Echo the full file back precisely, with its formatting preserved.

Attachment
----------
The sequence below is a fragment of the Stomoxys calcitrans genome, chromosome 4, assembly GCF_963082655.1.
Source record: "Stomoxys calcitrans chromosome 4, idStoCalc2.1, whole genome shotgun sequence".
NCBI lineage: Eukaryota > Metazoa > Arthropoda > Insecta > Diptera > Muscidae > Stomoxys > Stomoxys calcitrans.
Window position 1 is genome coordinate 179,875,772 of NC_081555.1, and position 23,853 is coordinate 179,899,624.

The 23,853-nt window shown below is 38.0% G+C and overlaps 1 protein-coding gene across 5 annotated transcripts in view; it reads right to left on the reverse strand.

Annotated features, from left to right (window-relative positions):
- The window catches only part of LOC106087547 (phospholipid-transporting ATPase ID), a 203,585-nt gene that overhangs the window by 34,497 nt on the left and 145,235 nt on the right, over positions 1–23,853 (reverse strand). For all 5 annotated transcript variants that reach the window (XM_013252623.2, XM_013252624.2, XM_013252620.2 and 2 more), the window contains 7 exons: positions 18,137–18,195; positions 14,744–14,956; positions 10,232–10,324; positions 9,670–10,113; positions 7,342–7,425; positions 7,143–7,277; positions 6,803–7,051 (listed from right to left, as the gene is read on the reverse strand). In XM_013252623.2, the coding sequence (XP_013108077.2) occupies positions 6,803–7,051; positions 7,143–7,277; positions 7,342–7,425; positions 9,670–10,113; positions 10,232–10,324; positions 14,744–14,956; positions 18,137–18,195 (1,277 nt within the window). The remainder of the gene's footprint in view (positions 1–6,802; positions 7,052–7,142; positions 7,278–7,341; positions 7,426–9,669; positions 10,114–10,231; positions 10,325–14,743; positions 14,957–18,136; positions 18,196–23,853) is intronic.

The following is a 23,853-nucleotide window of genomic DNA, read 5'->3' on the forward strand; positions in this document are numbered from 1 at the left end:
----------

The sequence below is a fragment of the Stomoxys calcitrans genome, chromosome 4, assembly GCF_963082655.1.
Source record: "Stomoxys calcitrans chromosome 4, idStoCalc2.1, whole genome shotgun sequence".
NCBI lineage: Eukaryota > Metazoa > Arthropoda > Insecta > Diptera > Muscidae > Stomoxys > Stomoxys calcitrans.
Window position 1 is genome coordinate 179,875,772 of NC_081555.1, and position 23,853 is coordinate 179,899,624.

The 23,853-nt window shown below is 38.0% G+C and overlaps 1 protein-coding gene across 5 annotated transcripts in view; it reads right to left on the reverse strand.

Annotated features, from left to right (window-relative positions):
- The window catches only part of LOC106087547 (phospholipid-transporting ATPase ID), a 203,585-nt gene that overhangs the window by 34,497 nt on the left and 145,235 nt on the right, over positions 1–23,853 (reverse strand). For all 5 annotated transcript variants that reach the window (XM_013252623.2, XM_013252624.2, XM_013252620.2 and 2 more), the window contains 7 exons: positions 18,137–18,195; positions 14,744–14,956; positions 10,232–10,324; positions 9,670–10,113; positions 7,342–7,425; positions 7,143–7,277; positions 6,803–7,051 (listed from right to left, as the gene is read on the reverse strand). In XM_013252623.2, the coding sequence (XP_013108077.2) occupies positions 6,803–7,051; positions 7,143–7,277; positions 7,342–7,425; positions 9,670–10,113; positions 10,232–10,324; positions 14,744–14,956; positions 18,137–18,195 (1,277 nt within the window). The remainder of the gene's footprint in view (positions 1–6,802; positions 7,052–7,142; positions 7,278–7,341; positions 7,426–9,669; positions 10,114–10,231; positions 10,325–14,743; positions 14,957–18,136; positions 18,196–23,853) is intronic.

The following is a 23,853-nucleotide window of genomic DNA, read 5'->3' on the forward strand; positions in this document are numbered from 1 at the left end: